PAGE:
An open, reproducible and transferable workflow to assess and anticipate climate extremes beyond the observed record.
MaLePoM (Machine Learning for Pollution Monitoring)
The project aims to build a Machine Learning model to estimate emissions using suitable proxy data due to anthropogenic activities. Initially, we will model the concentrations of NOx in Europe. Therefore, proxy data should frame these activities exploiting databases such as Land cover maps, Dynamic traffic data, lighthing data and others.
Subsequently, different approach will be tested in order to capture both spatial and temporal variability at high resolution and eventually allow accurate emissions estimates at global scales.
Elefridge.jl: Compressing atmospheric data into its real information content
Weather and climate forecasting centres worldwide produce very large amounts of data that has to be stored and shared with users. Data compression is essential to reduce file sizes sent over the internet and the demand on data archive capacity.
The previously completed challenge within the ESoWC 2020 developed the concept of information-preserving compression by analysing the real information content in data from the Copernicus Atmospheric Monitoring Service (CAMS). Separating the false and hardly compressible information from the real information was shown to allow for high compression factors without significant information loss.
Here, we focus on further details in the implementation of information-preserving compression for CAMS. Readily available in the current GRIB2 compression are different precision and accuracy options that can be translated to preserved information for a given data set. To implement this successfully and in an automated fashion, further improvements are necessary and the best lossless compressor available in GRIB2 that satisfies both speed and size requirements has to be found.
This project aims to successfully implement information-preserving compression for CAMS to put this advanced compression technique into practice.
Project Meeresvogel seeks to make it easier to incorporate weather visualisations into multimedia presentations. We will design and develop a Python module which enables users to create interactive Google Earth presentations which are enhanced with weather data and visualisations from MetView.
Using this module, we aim to create three examples to demonstrate how this could be useful to diverse audiences wanting to explore various aspects of the 2020/21 Vendée Globe Race, a sporting event in which 33 skippers set out to race their 60 foot yachts solo non-stop around the world.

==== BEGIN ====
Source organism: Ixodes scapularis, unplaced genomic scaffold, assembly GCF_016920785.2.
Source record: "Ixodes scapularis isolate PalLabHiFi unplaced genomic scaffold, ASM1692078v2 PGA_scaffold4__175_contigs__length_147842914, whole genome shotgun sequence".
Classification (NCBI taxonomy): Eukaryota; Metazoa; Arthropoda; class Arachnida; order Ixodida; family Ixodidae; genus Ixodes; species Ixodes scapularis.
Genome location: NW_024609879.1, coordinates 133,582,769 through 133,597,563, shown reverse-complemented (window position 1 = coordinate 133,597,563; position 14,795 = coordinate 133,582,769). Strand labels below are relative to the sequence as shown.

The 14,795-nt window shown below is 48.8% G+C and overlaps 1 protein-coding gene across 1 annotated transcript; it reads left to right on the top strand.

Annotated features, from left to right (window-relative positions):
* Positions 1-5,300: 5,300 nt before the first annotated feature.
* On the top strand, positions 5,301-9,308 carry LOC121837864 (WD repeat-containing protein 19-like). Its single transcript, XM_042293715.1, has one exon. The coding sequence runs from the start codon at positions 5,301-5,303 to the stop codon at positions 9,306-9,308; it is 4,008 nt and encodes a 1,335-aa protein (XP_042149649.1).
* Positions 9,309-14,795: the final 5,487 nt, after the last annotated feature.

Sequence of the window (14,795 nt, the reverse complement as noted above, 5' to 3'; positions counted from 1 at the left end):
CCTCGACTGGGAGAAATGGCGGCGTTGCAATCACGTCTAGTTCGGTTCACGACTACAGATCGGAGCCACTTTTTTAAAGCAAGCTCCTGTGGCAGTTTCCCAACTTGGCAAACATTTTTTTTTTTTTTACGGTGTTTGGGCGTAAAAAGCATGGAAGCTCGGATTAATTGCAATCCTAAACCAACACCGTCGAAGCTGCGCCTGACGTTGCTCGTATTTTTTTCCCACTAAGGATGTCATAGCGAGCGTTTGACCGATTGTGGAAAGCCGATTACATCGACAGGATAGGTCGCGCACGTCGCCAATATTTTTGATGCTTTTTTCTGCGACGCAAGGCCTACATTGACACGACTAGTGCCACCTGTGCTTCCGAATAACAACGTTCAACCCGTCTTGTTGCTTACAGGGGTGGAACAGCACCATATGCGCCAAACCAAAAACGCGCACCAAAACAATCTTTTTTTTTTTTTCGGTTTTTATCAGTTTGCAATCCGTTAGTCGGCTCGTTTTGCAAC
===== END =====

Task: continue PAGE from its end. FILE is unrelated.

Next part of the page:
We will explore ways in which weather visualisations can provide insights for the public following the race, the race teams wanting to analyse performance data, and scientists analysing the oceanmet observations which were collected by a number of the boats during the race.
Follow the developments on GitHub
Improving Forecast and Reanalysis Data visualisation support in Blender for ECMWF products.
CliMetLab - Machine Learning on weather and climate data
CliMetLab is a Python package aiming at simplifying access to climate and meteorological datasets, allowing users to focus on science instead of technical issues such as data access and data formats.
This project aims at handling the data loading as well as interpreting the output from the machine learning models with the use of plots, graphs, etc. This will remove the overhead of manual data retrieval, writing specific data loaders per dataset.
The plugin architecture in CliMetLab aims at easy addition of data sources, datasets, plotting styles and data formats.
Specific goals of the project:
1) extend CliMetLab so that it offers the user with high-level Matplotlib-based plotting functions to produce graphs and plot which are relevant to weather and climate applications.
2) Python package Intake is a lightweight set of tools for loading and sharing data in data science projects. Extend CliMetLab so that it seamlessly interfaces with Intake and allows users to access all intake-compatible datasets.
3) Xarray uses the data format Zarr to allow parallel read and parallel write. Convert large already available datasets to xarray-readable zarr format, define appropriate configuration (chunking/compression/other) according to domain use cases, develop tools to benchmark when used on a cloud-platform, compare to other formats (N5, GRIB, netCDF, geoTIFF, etc.).